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Hepatitis A: Things You Should not Miss about This Vaccine-Preventable Disease

In this article, you will learn Hepatitis A symptoms, causes, treatments, risks, complications, vaccines, and interesting facts.

What’s your risk of having a Hepatitis A infection? Do you know what symptoms indicate an infection? What are your treatment options? Can you prevent it, if yes, how?

What is Hepatitis A?

It is a viral infection that causes inflamed liver and is highly contagious. The virus responsible for the infection is called Hepatitis A Virus (HAV). HAV is among a group of viruses that cause inflammation of the liver that may lead to potentially life-threatening complications.

People get sick by consuming contaminated food or water, or coming in contact with the infected person. Most people with the infection usually recover within a few weeks and may not require any treatment.

Rarely, some people may have serious symptoms that can last several months.

Hepatitis A: Signs and Symptoms

The symptoms usually develop 14 to 28 days after exposure to HAV. The period from exposure to the germs and appearance of the symptoms is known as the incubation period. Therefore, the incubation period of hepatitis A is 14 to 28 days. However, in some persons, the incubation period can extend up to 50 days.

Interestingly, you may not experience any symptoms even when you are carrying the virus. This is common among children younger than 6 years of age. However, others with the virus may experience one or more of the following symptoms:

  • Generalized weakness
  • Nausea and vomiting without any relatable cause
  • Abdominal pain on the upper right side of the abdomen
  • Clay-colored stools or diarrhea
  • Loss of appetite
  • Low-grade fever
  • Dark urine
  • Pain in the joints
  • Yellowish discoloration of the skin or the eyes (jaundice)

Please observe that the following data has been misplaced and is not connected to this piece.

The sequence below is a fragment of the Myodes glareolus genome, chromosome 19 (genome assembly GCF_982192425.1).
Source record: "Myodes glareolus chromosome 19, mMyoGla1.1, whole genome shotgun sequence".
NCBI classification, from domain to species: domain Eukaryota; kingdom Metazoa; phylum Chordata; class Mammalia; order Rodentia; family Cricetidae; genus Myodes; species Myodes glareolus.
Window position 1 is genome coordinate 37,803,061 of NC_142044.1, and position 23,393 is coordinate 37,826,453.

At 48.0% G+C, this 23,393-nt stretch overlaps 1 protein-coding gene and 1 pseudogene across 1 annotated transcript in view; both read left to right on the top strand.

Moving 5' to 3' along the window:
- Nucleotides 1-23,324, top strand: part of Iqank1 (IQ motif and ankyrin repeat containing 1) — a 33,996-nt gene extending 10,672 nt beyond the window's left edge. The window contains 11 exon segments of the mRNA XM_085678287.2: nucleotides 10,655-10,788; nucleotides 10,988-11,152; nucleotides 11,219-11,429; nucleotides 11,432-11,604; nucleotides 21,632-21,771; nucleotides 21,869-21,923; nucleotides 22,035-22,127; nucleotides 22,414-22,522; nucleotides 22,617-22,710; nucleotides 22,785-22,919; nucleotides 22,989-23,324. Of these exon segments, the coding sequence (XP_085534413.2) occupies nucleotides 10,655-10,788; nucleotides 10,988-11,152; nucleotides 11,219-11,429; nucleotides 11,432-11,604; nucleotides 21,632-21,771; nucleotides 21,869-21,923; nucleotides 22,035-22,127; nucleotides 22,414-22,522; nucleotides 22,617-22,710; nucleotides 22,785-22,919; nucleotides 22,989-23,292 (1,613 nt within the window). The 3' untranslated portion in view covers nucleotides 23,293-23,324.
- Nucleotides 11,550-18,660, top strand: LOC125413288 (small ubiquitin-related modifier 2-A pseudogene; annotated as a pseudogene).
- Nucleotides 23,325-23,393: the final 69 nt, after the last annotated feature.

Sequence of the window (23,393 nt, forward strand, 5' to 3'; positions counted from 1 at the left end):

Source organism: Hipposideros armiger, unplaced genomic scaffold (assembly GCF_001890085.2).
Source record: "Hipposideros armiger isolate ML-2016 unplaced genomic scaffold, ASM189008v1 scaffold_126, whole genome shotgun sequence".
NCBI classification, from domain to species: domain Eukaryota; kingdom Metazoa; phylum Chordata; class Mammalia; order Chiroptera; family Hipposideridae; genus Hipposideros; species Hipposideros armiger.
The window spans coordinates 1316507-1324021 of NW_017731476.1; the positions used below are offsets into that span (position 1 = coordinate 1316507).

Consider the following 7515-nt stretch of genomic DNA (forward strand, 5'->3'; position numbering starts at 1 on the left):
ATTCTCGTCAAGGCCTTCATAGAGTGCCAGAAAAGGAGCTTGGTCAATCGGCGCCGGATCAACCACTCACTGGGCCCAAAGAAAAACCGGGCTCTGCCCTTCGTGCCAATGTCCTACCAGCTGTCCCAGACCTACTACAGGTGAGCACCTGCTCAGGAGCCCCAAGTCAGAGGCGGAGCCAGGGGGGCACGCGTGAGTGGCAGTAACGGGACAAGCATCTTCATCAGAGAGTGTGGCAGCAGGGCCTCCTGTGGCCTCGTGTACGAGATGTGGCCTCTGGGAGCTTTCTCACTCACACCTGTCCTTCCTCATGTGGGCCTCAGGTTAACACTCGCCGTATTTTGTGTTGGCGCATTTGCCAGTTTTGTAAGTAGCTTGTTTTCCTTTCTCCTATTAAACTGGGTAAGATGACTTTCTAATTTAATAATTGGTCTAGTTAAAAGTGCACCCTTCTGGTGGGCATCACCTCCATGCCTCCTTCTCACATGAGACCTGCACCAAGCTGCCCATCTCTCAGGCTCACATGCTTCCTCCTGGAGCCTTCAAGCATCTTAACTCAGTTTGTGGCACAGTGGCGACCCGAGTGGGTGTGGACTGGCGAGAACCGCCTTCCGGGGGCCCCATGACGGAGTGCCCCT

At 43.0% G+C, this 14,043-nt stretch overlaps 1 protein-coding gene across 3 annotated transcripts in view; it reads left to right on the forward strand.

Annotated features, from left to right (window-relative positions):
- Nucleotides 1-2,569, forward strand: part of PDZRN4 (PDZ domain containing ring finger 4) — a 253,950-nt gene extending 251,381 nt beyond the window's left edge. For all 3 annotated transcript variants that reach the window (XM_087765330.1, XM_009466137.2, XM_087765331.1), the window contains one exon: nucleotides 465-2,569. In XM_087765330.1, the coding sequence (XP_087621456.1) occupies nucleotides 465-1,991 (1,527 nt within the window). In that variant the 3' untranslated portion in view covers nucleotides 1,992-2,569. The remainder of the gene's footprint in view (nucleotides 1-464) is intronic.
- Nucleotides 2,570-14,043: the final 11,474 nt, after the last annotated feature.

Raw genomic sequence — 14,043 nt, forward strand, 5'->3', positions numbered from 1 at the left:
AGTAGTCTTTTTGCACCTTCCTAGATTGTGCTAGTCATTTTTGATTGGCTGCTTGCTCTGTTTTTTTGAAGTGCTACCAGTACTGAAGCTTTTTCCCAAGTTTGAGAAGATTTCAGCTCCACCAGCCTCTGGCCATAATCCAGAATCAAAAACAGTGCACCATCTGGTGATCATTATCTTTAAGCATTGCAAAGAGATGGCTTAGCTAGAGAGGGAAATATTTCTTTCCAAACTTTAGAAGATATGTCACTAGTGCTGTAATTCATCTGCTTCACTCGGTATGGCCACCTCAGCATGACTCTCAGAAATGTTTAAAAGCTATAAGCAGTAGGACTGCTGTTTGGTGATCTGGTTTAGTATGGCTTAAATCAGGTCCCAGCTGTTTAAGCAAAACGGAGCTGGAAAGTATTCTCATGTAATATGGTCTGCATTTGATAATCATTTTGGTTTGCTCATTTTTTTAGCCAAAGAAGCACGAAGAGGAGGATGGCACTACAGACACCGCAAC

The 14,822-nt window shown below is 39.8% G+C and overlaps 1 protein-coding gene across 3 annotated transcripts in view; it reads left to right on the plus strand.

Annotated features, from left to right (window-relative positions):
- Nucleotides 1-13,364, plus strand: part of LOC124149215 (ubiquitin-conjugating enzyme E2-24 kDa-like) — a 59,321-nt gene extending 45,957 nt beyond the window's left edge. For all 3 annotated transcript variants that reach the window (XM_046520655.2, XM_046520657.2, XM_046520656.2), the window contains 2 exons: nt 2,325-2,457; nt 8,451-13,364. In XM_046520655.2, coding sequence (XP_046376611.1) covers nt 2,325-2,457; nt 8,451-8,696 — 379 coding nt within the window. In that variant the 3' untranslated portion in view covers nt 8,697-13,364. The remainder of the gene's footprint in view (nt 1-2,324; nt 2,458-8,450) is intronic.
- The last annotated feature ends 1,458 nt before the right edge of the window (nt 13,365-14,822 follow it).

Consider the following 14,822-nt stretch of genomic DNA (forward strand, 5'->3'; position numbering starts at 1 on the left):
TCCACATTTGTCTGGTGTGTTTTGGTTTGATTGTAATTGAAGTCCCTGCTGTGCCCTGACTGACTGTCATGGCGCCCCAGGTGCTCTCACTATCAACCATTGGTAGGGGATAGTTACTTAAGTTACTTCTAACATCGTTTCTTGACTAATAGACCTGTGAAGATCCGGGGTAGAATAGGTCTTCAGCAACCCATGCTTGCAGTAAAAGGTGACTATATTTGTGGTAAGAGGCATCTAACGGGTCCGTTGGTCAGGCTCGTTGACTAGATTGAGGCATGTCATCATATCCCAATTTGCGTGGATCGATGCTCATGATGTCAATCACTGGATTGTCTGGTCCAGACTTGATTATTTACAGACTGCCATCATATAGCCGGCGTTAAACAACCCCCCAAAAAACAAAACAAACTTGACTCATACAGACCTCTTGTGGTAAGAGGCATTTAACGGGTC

• Intense itching

Hepatitis A Causes: Person-to-Person Virus Transmission is Most Common

A virus called Hepatitis A virus causes Hepatitis A. The virus spreads when a healthy person consumes food or drink that have been contaminated with the fecal matter from the infected person. Less commonly, touching an infected surface or object can transmit the virus.

There have been no reports of Hepatitis A transmission through the droplets during sneezing or coughing.

You are able to get the virus by:

  • Eating food that might have been contaminated by the infected person. For example, if the infected person doesn’t thoroughly wash his or her hands after using the toilet and serves the food, you will most probably contract the infection.
  • Drinking water that contains the virus.
  • Consuming uncooked shellfish from sewage-contaminated water.
  • Being in close personal contact with a person who has the virus in their systems. For example, caring for an ill person.
  • Having unprotected sex with the infected person.

Who are at Risk?

The risk is high among the people who:

  • Are living in countries that have poor sanitation and a lack of safe water.
  • Abuse drugs with or without using injections.
  • Have sex with the infected person.
  • Are potentially exposed to the virus during their work, such as healthcare professionals.
  • Come in direct contact with the infected person.
  • Have HIV/AIDS, long-term liver disorders or disorders related to blood clotting.

Hepatitis A Treatment

Because Hepatitis A is short-lived and quite unlikely to cause severe symptoms, the treatments are usually supportive and directed towards controlling the symptoms.